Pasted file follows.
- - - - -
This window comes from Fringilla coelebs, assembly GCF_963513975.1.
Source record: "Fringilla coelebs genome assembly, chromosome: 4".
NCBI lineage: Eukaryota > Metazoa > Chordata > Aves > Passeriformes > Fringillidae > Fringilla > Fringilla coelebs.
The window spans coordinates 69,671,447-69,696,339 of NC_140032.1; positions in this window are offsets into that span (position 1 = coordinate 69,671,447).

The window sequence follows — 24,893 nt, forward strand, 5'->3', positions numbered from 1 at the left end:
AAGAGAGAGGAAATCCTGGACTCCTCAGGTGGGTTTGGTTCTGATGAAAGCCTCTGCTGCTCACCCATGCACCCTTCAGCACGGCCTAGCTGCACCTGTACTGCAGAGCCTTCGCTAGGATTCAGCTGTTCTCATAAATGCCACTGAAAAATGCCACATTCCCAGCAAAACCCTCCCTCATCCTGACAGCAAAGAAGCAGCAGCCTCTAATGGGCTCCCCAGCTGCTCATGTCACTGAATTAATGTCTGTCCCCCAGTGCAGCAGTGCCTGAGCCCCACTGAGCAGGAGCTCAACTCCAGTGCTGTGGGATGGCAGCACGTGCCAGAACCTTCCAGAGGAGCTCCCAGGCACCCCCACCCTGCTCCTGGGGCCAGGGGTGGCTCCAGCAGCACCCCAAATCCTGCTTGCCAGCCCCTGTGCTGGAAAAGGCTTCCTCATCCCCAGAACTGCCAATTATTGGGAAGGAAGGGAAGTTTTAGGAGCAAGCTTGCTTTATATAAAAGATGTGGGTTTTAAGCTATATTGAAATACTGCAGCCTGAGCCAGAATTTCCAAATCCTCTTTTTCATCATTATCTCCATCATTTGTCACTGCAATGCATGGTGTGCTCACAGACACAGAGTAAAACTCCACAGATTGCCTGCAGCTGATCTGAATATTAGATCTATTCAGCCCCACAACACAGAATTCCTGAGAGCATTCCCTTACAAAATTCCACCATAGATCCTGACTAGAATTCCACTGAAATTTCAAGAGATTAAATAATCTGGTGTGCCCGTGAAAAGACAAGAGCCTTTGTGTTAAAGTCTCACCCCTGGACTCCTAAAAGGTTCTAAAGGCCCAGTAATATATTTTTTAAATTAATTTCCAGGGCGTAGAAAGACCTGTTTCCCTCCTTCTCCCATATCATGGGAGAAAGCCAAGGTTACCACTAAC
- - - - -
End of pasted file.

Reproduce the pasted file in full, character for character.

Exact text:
This window comes from Fringilla coelebs, assembly GCF_963513975.1.
Source record: "Fringilla coelebs genome assembly, chromosome: 4".
NCBI lineage: Eukaryota > Metazoa > Chordata > Aves > Passeriformes > Fringillidae > Fringilla > Fringilla coelebs.
The window spans coordinates 69,671,447-69,696,339 of NC_140032.1; positions in this window are offsets into that span (position 1 = coordinate 69,671,447).

The window sequence follows — 24,893 nt, forward strand, 5'->3', positions numbered from 1 at the left end:
AAGAGAGAGGAAATCCTGGACTCCTCAGGTGGGTTTGGTTCTGATGAAAGCCTCTGCTGCTCACCCATGCACCCTTCAGCACGGCCTAGCTGCACCTGTACTGCAGAGCCTTCGCTAGGATTCAGCTGTTCTCATAAATGCCACTGAAAAATGCCACATTCCCAGCAAAACCCTCCCTCATCCTGACAGCAAAGAAGCAGCAGCCTCTAATGGGCTCCCCAGCTGCTCATGTCACTGAATTAATGTCTGTCCCCCAGTGCAGCAGTGCCTGAGCCCCACTGAGCAGGAGCTCAACTCCAGTGCTGTGGGATGGCAGCACGTGCCAGAACCTTCCAGAGGAGCTCCCAGGCACCCCCACCCTGCTCCTGGGGCCAGGGGTGGCTCCAGCAGCACCCCAAATCCTGCTTGCCAGCCCCTGTGCTGGAAAAGGCTTCCTCATCCCCAGAACTGCCAATTATTGGGAAGGAAGGGAAGTTTTAGGAGCAAGCTTGCTTTATATAAAAGATGTGGGTTTTAAGCTATATTGAAATACTGCAGCCTGAGCCAGAATTTCCAAATCCTCTTTTTCATCATTATCTCCATCATTTGTCACTGCAATGCATGGTGTGCTCACAGACACAGAGTAAAACTCCACAGATTGCCTGCAGCTGATCTGAATATTAGATCTATTCAGCCCCACAACACAGAATTCCTGAGAGCATTCCCTTACAAAATTCCACCATAGATCCTGACTAGAATTCCACTGAAATTTCAAGAGATTAAATAATCTGGTGTGCCCGTGAAAAGACAAGAGCCTTTGTGTTAAAGTCTCACCCCTGGACTCCTAAAAGGTTCTAAAGGCCCAGTAATATATTTTTTAAATTAATTTCCAGGGCGTAGAAAGACCTGTTTCCCTCCTTCTCCCATATCATGGGAGAAAGCCAAGGTTACCACTAAC